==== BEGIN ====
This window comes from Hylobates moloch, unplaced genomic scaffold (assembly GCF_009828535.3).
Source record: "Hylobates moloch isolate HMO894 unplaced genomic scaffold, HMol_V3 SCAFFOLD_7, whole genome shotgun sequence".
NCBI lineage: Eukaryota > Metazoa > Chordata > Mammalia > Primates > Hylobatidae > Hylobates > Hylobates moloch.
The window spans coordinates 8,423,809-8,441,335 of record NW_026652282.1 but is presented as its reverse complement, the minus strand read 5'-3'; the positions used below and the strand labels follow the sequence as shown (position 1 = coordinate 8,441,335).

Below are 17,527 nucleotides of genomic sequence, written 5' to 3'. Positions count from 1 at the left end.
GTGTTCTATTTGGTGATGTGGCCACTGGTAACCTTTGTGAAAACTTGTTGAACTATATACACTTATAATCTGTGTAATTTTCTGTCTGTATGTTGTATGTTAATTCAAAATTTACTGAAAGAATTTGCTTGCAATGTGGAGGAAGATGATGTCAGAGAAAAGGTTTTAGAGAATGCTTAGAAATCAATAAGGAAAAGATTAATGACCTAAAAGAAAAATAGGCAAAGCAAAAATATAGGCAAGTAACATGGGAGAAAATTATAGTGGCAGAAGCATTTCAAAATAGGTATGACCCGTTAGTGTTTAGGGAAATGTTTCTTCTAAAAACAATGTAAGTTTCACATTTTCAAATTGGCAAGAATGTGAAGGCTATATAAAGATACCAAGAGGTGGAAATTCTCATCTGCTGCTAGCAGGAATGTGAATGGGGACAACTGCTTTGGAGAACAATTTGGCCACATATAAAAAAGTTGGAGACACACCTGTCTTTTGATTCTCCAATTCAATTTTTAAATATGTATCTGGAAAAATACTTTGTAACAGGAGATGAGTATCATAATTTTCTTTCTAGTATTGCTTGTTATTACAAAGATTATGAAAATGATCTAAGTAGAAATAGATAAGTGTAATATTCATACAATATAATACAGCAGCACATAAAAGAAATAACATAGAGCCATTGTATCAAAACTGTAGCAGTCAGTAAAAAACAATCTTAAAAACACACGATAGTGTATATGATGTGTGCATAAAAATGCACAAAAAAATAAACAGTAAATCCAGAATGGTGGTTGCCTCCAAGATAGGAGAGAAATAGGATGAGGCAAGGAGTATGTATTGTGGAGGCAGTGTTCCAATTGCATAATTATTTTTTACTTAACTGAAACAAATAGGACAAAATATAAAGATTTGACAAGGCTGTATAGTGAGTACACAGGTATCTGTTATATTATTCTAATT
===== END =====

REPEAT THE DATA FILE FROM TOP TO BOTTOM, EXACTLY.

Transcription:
This window comes from Hylobates moloch, unplaced genomic scaffold (assembly GCF_009828535.3).
Source record: "Hylobates moloch isolate HMO894 unplaced genomic scaffold, HMol_V3 SCAFFOLD_7, whole genome shotgun sequence".
NCBI lineage: Eukaryota > Metazoa > Chordata > Mammalia > Primates > Hylobatidae > Hylobates > Hylobates moloch.
The window spans coordinates 8,423,809-8,441,335 of record NW_026652282.1 but is presented as its reverse complement, the minus strand read 5'-3'; the positions used below and the strand labels follow the sequence as shown (position 1 = coordinate 8,441,335).

Below are 17,527 nucleotides of genomic sequence, written 5' to 3'. Positions count from 1 at the left end.
GTGTTCTATTTGGTGATGTGGCCACTGGTAACCTTTGTGAAAACTTGTTGAACTATATACACTTATAATCTGTGTAATTTTCTGTCTGTATGTTGTATGTTAATTCAAAATTTACTGAAAGAATTTGCTTGCAATGTGGAGGAAGATGATGTCAGAGAAAAGGTTTTAGAGAATGCTTAGAAATCAATAAGGAAAAGATTAATGACCTAAAAGAAAAATAGGCAAAGCAAAAATATAGGCAAGTAACATGGGAGAAAATTATAGTGGCAGAAGCATTTCAAAATAGGTATGACCCGTTAGTGTTTAGGGAAATGTTTCTTCTAAAAACAATGTAAGTTTCACATTTTCAAATTGGCAAGAATGTGAAGGCTATATAAAGATACCAAGAGGTGGAAATTCTCATCTGCTGCTAGCAGGAATGTGAATGGGGACAACTGCTTTGGAGAACAATTTGGCCACATATAAAAAAGTTGGAGACACACCTGTCTTTTGATTCTCCAATTCAATTTTTAAATATGTATCTGGAAAAATACTTTGTAACAGGAGATGAGTATCATAATTTTCTTTCTAGTATTGCTTGTTATTACAAAGATTATGAAAATGATCTAAGTAGAAATAGATAAGTGTAATATTCATACAATATAATACAGCAGCACATAAAAGAAATAACATAGAGCCATTGTATCAAAACTGTAGCAGTCAGTAAAAAACAATCTTAAAAACACACGATAGTGTATATGATGTGTGCATAAAAATGCACAAAAAAATAAACAGTAAATCCAGAATGGTGGTTGCCTCCAAGATAGGAGAGAAATAGGATGAGGCAAGGAGTATGTATTGTGGAGGCAGTGTTCCAATTGCATAATTATTTTTTACTTAACTGAAACAAATAGGACAAAATATAAAGATTTGACAAGGCTGTATAGTGAGTACACAGGTATCTGTTATATTATTCTAATT